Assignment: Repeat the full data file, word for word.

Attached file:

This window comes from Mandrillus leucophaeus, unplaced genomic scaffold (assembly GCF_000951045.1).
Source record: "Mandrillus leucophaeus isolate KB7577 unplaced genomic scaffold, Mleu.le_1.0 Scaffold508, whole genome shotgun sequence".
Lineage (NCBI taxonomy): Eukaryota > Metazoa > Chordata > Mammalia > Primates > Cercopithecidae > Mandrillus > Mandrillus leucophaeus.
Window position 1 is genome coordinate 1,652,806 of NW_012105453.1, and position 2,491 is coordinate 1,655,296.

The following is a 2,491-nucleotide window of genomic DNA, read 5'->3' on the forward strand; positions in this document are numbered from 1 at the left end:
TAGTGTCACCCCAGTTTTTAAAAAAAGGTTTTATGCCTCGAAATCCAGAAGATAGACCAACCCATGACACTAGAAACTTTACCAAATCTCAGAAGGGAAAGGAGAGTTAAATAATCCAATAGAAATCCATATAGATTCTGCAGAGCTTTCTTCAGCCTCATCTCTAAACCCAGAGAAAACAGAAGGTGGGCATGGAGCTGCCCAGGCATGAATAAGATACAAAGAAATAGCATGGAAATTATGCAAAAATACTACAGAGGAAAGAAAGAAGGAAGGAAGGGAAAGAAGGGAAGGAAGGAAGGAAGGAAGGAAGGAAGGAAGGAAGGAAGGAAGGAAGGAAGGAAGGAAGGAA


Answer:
This window comes from Mandrillus leucophaeus, unplaced genomic scaffold (assembly GCF_000951045.1).
Source record: "Mandrillus leucophaeus isolate KB7577 unplaced genomic scaffold, Mleu.le_1.0 Scaffold508, whole genome shotgun sequence".
Lineage (NCBI taxonomy): Eukaryota > Metazoa > Chordata > Mammalia > Primates > Cercopithecidae > Mandrillus > Mandrillus leucophaeus.
Window position 1 is genome coordinate 1,652,806 of NW_012105453.1, and position 2,491 is coordinate 1,655,296.

The following is a 2,491-nucleotide window of genomic DNA, read 5'->3' on the forward strand; positions in this document are numbered from 1 at the left end:
TAGTGTCACCCCAGTTTTTAAAAAAAGGTTTTATGCCTCGAAATCCAGAAGATAGACCAACCCATGACACTAGAAACTTTACCAAATCTCAGAAGGGAAAGGAGAGTTAAATAATCCAATAGAAATCCATATAGATTCTGCAGAGCTTTCTTCAGCCTCATCTCTAAACCCAGAGAAAACAGAAGGTGGGCATGGAGCTGCCCAGGCATGAATAAGATACAAAGAAATAGCATGGAAATTATGCAAAAATACTACAGAGGAAAGAAAGAAGGAAGGAAGGGAAAGAAGGGAAGGAAGGAAGGAAGGAAGGAAGGAAGGAAGGAAGGAAGGAAGGAAGGAAGGAAGGAAGGAA